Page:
Michelle Lee, a UC Irvine student, was 20 when she went to the 2007 Monster Massive at the Sports Arena.

Marcus Gaede, who attended the concert, came upon Lee after she collapsed on an unlighted walkway. "She was really jittery," he said. "Her words would get turned backward. She was really, really scared."

According to the coroner, the Ecstasy in Lee's system pushed her temperature to 108 degrees, shocked her liver and began destroying her kidneys and lungs. She died six days later.

As concerts like Monster Massive have become more popular, overdoses and other drug-related emergencies have soared, according to physicians and health officials — who said the problem is far worse than anything they see with rock shows or sports events.

Dr. Marc Futernick, medical director of emergency services at California Hospital Medical Center in Los Angeles, said teenagers and young adults on Ecstasy overwhelmed his emergency room when raves were held at the Coliseum or Sports Arena.

"It's a nightmare, and it's really sad to see," he said.

There have been plenty of warnings.

A U.S. Centers for Disease Control and Prevention report in 2010 urged elected officials to closely scrutinize raves because of potential Ecstasy overdoses. It cited 19 overdoses, one fatal, involving an earlier Sports Arena rave co-produced by Rotella and Gerami.

Then-Los Angeles Deputy Police Chief Pat Gannon told Coliseum managers that the 2010 event would invite widespread Ecstasy use. Gannon, who retired last year, said, "Other events didn't have the need for a massive amount of medical personnel or a quasi-emergency room, MASH unit in order to keep people safe."

Gannon said the risks could be reduced somewhat by increasing security checks and restricting concerts to smaller, more-manageable arenas. Even those measures would fall short, he said, if promoters failed to convince concertgoers about the dangers of Ecstasy. "The promoters need to take responsibility," he said.

But the lure of the events for local governments is strong.

Las Vegas cheered Rotella's decision to move the Electric Daisy Carnival there from the Coliseum after Los Angeles officials withdrew their support. Then-Mayor Oscar Goodman saluted Rotella with a proclamation of Electric Daisy Carnival Week. A Rotella-commissioned survey said the 2012 concert injected $207 million into the Las Vegas economy and yielded $13.1 million in state and local taxes.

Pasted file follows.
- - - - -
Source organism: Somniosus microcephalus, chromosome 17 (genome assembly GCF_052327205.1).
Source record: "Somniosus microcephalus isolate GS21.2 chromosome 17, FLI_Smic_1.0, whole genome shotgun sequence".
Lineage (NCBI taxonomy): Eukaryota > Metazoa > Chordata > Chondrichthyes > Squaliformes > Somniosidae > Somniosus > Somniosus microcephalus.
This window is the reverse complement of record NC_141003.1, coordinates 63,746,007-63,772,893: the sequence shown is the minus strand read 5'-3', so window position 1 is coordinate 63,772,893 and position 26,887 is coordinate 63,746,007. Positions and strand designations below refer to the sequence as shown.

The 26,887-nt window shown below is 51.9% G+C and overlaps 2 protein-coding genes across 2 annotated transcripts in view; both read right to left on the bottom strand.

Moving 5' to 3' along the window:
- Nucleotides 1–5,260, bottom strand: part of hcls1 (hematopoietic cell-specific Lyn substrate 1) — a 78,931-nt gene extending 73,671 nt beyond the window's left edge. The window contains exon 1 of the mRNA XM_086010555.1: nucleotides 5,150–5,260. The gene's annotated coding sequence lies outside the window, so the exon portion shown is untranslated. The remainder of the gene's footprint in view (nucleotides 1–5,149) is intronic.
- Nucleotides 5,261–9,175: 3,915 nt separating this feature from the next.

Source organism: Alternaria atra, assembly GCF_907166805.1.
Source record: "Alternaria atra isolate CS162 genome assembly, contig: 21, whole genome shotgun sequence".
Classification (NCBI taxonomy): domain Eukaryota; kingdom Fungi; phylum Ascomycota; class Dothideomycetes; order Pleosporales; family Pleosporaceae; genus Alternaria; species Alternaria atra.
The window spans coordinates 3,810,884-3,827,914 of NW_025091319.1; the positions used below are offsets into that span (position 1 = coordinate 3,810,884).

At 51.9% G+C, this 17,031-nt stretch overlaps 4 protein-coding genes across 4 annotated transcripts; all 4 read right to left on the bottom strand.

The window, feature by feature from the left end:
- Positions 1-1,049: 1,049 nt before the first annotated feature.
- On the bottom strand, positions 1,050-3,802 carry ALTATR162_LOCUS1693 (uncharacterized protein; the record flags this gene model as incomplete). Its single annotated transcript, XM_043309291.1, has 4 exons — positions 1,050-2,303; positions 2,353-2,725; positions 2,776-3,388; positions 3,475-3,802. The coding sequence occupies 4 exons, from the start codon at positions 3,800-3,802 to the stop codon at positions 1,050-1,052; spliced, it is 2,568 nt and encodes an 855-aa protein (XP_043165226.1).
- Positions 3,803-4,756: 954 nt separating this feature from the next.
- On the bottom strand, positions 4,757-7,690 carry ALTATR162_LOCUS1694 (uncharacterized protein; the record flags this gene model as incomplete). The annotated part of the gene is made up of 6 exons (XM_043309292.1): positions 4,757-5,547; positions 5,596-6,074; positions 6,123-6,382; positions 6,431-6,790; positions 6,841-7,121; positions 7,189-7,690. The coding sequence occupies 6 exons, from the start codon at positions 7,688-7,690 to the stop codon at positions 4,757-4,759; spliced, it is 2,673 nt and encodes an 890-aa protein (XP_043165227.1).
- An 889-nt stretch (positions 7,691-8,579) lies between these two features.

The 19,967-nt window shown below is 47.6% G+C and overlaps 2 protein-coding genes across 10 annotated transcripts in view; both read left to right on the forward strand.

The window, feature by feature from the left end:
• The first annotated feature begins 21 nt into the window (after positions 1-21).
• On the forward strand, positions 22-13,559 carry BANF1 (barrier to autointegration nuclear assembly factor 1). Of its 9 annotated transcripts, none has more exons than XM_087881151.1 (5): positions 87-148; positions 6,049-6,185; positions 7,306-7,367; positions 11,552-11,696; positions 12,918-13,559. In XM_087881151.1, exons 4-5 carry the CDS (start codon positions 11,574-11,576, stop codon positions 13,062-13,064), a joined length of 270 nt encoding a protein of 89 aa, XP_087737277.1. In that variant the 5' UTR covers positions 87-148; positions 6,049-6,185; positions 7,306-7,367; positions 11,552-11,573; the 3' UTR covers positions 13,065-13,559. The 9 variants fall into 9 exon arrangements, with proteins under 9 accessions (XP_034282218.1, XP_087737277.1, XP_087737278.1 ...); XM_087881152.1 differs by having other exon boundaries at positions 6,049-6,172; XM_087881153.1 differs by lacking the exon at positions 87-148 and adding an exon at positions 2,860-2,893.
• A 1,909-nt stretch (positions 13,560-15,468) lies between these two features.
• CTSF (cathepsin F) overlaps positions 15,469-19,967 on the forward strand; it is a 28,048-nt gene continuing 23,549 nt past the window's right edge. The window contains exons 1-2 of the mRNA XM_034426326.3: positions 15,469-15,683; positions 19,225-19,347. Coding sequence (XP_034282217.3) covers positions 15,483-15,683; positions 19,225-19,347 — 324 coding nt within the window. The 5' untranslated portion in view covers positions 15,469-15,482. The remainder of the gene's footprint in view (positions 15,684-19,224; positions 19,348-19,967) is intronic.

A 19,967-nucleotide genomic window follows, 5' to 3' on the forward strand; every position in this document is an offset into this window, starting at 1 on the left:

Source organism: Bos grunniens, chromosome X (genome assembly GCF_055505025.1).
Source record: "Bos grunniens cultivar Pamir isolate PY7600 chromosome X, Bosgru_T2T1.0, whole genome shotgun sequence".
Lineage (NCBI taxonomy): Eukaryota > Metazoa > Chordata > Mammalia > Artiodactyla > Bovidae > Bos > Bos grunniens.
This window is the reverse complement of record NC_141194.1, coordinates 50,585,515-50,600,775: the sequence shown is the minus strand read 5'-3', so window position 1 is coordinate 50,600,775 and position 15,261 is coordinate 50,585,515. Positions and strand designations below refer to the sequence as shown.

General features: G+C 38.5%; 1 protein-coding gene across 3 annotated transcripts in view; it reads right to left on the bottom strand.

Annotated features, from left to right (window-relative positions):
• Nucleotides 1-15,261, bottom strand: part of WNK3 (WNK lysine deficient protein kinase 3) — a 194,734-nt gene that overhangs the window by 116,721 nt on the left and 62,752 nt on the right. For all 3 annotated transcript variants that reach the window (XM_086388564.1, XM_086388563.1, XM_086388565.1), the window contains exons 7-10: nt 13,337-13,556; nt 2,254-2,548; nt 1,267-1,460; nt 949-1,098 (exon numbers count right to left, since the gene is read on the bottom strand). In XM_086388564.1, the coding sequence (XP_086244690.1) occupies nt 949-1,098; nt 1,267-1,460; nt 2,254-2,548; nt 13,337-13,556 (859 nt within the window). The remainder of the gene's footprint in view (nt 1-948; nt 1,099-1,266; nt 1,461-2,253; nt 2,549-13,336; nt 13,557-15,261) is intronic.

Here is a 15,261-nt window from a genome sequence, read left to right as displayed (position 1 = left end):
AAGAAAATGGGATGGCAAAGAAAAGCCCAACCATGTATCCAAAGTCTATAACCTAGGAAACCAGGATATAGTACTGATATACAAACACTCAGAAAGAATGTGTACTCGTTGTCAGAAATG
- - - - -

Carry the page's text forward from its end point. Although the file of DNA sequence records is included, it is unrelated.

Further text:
There were two drug-related deaths among people who attended last year's Electric Daisy Carnival at the Las Vegas Motor Speedway, which the Pollstar concert trade publication said drew more than 320,000. Another concert is scheduled for the gambling capital in June.

Last summer, Rotella's company cosponsored the four-day Electric Forest rave near Rothbury, Mich., where an audience of 25,000 filled campgrounds. One 37-year-old man died of heart inflammation and an overdose of oxycodone and amphetamine, according to a coroner's report.

"It's always sad when anyone passes away under those kinds of circumstances," said Grant Township Supervisor Roger Schmidt, whose board approved the rave. "But as far as we could tell, there was no fault of the people sponsoring the event."

Schmidt said the rave benefits the community on the whole: "It pretty much doubles the population of our county. So it's quite an economic boost, really, for the community."

But in some jurisdictions, the raves have not come back.

The state-run Cow Palace in Daly City, Calif., banned raves in 2010, the year two people died after overdosing on Ecstasy at a concert produced by Bay Area-based Skills DJ Workshop. "We just couldn't implement enough procedures to give us enough assurance that there wouldn't be a repeat," said Joe Barkett, the Cow Palace chief executive.

The Electric Daisy Carnival did not return to Dallas after 2011, when two people died after taking drugs. A third person had died of an overdose the year before.

The Coliseum commission stopped allowing raves in 2011 after The Times reported that Insomniac had been making side payments to the stadium official overseeing the concerts.

Gerami's productions waned after the scandal unfolded, but Rotella has kept a brisk schedule, holding 23 festival-sized events since March 2011, Insomniac's website says.

Last May, he expanded into the New York metropolitan market, taking the Electric Daisy Carnival to New Jersey's MetLife Stadium, home of the NFL's Jets and Giants.

Insomniac made its Bay Area debut four months later, with a Beyond Wonderland rave at the O.co Coliseum in Oakland, where the Raiders football and A's baseball teams play.

The Electric Daisy Carnival will make its first visit to the Greater Chicago area on the Memorial Day weekend. Tens of thousands of fans are expected at the Chicagoland Speedway.




Times staff writer Doug Smith contributed to this report.